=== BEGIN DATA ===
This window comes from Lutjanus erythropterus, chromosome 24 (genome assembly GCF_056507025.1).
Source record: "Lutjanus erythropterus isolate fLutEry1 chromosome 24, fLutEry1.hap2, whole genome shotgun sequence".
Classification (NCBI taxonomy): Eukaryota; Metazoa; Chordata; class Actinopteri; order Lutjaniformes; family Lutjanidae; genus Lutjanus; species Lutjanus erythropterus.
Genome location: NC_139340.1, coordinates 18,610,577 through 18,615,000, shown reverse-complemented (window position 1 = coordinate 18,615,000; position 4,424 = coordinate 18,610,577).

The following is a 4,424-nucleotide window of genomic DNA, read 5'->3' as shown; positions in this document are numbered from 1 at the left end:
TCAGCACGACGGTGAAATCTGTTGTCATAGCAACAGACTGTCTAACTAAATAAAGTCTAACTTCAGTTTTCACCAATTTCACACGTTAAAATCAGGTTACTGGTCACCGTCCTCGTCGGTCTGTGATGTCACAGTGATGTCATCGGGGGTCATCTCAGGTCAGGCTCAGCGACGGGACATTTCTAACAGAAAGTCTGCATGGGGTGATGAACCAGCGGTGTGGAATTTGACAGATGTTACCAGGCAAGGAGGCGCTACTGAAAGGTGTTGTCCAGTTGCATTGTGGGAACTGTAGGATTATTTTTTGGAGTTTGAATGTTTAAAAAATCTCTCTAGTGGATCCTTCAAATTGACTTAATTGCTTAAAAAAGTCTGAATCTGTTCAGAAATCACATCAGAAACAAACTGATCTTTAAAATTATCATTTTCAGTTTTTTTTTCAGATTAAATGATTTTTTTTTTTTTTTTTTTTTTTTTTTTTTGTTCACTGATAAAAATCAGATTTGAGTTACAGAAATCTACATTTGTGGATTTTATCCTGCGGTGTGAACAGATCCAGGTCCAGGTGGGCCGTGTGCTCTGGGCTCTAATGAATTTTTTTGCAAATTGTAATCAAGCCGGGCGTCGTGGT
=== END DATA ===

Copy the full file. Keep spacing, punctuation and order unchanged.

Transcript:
This window comes from Lutjanus erythropterus, chromosome 24 (genome assembly GCF_056507025.1).
Source record: "Lutjanus erythropterus isolate fLutEry1 chromosome 24, fLutEry1.hap2, whole genome shotgun sequence".
Classification (NCBI taxonomy): Eukaryota; Metazoa; Chordata; class Actinopteri; order Lutjaniformes; family Lutjanidae; genus Lutjanus; species Lutjanus erythropterus.
Genome location: NC_139340.1, coordinates 18,610,577 through 18,615,000, shown reverse-complemented (window position 1 = coordinate 18,615,000; position 4,424 = coordinate 18,610,577).

The following is a 4,424-nucleotide window of genomic DNA, read 5'->3' as shown; positions in this document are numbered from 1 at the left end:
TCAGCACGACGGTGAAATCTGTTGTCATAGCAACAGACTGTCTAACTAAATAAAGTCTAACTTCAGTTTTCACCAATTTCACACGTTAAAATCAGGTTACTGGTCACCGTCCTCGTCGGTCTGTGATGTCACAGTGATGTCATCGGGGGTCATCTCAGGTCAGGCTCAGCGACGGGACATTTCTAACAGAAAGTCTGCATGGGGTGATGAACCAGCGGTGTGGAATTTGACAGATGTTACCAGGCAAGGAGGCGCTACTGAAAGGTGTTGTCCAGTTGCATTGTGGGAACTGTAGGATTATTTTTTGGAGTTTGAATGTTTAAAAAATCTCTCTAGTGGATCCTTCAAATTGACTTAATTGCTTAAAAAAGTCTGAATCTGTTCAGAAATCACATCAGAAACAAACTGATCTTTAAAATTATCATTTTCAGTTTTTTTTTCAGATTAAATGATTTTTTTTTTTTTTTTTTTTTTTTTTTTTTGTTCACTGATAAAAATCAGATTTGAGTTACAGAAATCTACATTTGTGGATTTTATCCTGCGGTGTGAACAGATCCAGGTCCAGGTGGGCCGTGTGCTCTGGGCTCTAATGAATTTTTTTGCAAATTGTAATCAAGCCGGGCGTCGTGGT